Clear Conscience

Clear Conscience: To Have a Clear Conscience During Lent
2 Timothy 1:3-5  |  Bro. Seve Adigun

To second guess is human. To listen is divine.

Having a clear conscience means that there is an alignment between your head, the center of your consciousness, and your heart, the root of your emotions. Having a clear conscience is to be clear in your thoughts and actions. It is the ability to make sound decisions without second-guessing yourself or doubting why such decisions should be made in the first place. A clear conscience equals a clear heart.

Too often we second guess ourselves right out of our blessings. It’s usually because we aren’t listening to our head, our inner being. It is when our consciousness, our inner being, is conflicted or at unrest, that we begin to make decisions that are usually to our detriment. When we think, act, or speak without a clear conscience, without understanding and accepting responsibility for the results of having an unclear conscience, we tend to either regret our actions or words, or we continue to make the same decisions with the same results.

To second guess is human. To listen is divine.

Why does having a clear conscience matter during lent? Who cares? Let’s examine our daily message to gain some insight. Our scripture (2 Timothy, 1:3-5) addresses having a clear conscience. The history of the book of 2nd Timothy finds its writer, Paul, imprisoned and writing to one of his congregants, Timothy. Paul is aware that his own life is close to its end, and he is pouring into Timothy for him remain steadfast to Christ’s teaching.

Even as Paul recognizes his certain demise, he remains clear in conscience so that others might keep the faith: 3 I thank God, whom I serve, as my ancestors did, with a clear conscience, as night and day I constantly remember you in my prayers. 4 Recalling your tears, I long to see you, so that I may be filled with joy. 5 I am reminded of your sincere faith, which first lived in your grandmother Lois and in your mother Eunice and, I am persuaded, now lives in you also.

In the 4th and 5th verses, we see Paul lamenting from prison in hopes that he might rejoin his congregation. Again, he has been imprisoned by the Roman government. His outlook for his own life was beginning to fade.

He reassures Timothy that his faith is good and righteous because Timothy was raised well by his mother Eunice and his grandmother Lois. Even as death loomed, Paul maintained a clear conscience to motivate his friend and not focus on his own despair or question the mission that he had undertaken.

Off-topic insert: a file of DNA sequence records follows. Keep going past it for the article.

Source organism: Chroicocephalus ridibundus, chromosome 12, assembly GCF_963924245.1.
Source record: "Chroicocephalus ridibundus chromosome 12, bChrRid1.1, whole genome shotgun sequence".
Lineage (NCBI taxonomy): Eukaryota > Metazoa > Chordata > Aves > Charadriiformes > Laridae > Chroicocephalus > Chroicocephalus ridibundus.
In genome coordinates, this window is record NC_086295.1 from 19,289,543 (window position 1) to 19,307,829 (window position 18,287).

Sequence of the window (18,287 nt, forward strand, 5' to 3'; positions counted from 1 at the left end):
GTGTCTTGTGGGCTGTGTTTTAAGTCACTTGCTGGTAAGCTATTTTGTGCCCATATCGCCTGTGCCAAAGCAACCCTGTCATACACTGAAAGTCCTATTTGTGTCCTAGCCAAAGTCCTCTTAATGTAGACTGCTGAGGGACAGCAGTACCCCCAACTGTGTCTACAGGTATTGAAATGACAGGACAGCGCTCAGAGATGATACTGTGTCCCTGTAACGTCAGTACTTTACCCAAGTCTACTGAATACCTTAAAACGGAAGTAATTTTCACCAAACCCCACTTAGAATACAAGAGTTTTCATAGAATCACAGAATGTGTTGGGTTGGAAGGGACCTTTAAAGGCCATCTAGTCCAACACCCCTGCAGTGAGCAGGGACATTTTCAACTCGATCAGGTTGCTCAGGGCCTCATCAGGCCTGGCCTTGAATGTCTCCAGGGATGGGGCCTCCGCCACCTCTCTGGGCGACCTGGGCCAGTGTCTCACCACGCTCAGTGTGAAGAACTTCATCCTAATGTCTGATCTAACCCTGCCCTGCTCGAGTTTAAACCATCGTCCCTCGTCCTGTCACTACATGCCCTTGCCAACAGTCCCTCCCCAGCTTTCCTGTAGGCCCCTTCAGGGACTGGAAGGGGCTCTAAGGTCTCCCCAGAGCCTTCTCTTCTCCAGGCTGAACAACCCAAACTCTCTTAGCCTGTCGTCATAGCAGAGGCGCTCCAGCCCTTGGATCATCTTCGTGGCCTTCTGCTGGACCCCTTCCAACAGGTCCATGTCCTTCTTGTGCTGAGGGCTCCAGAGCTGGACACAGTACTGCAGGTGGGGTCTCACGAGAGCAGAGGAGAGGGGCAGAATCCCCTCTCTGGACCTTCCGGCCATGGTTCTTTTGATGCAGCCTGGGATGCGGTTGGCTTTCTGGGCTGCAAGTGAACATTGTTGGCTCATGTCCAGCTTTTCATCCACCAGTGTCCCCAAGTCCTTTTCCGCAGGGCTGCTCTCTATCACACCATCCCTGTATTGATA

Foremost is Paul’s understanding of the source of his reverence, the God of Israel. “I thank God, whom I serve…” He notes in the first sentence that it is the God of his “ancestors” to which his homage is directed. Paul could have easily questioned his commitment to his mission. He was lonely and in prison. While he is reflective throughout the rest of the text, he is mindful of remaining God-centered (clear in conscience) throughout his struggle.
To second guess is human. To listen is divine.

So, how do we apply Paul’s intent to speak and act with a clear conscience during the certain struggles throughout the Lenten season? As we have discussed, Lent is the part of the Christian calendar when we Christians overtly forgo things of pleasure or comfort for 40-days similar to Jesus’ 40-day experience in the wilderness after his baptism where he fasted and confronted the temptations of Satan.

Jesus could have easily given in to any of Satan’s persuasions. Jesus recognized his need to resist those things that seemed to come too easily or might have miraculously made everything better. His desires to put aside his sacrifice were just as human as those things that we today face every day. Sacrifice is not undertaken out of remorse or conflict within oneself. It should be met with a clear heart and thus a clear conscience.

To second guess is human. To listen is divine.

We can conclude this from Paul’s missive as well. Even as Paul recognized his undoubted demise, he functioned with the same clear conscience that he portrayed to his congregants before his imprisonment.

When we choose to accept sacrifice, when we make the conscience decision to go without, or even push ourselves to do those things that might make us better, we should make those decisions with a clear conscience so that our heart can be at peace with the decisions that we ultimately rest upon.
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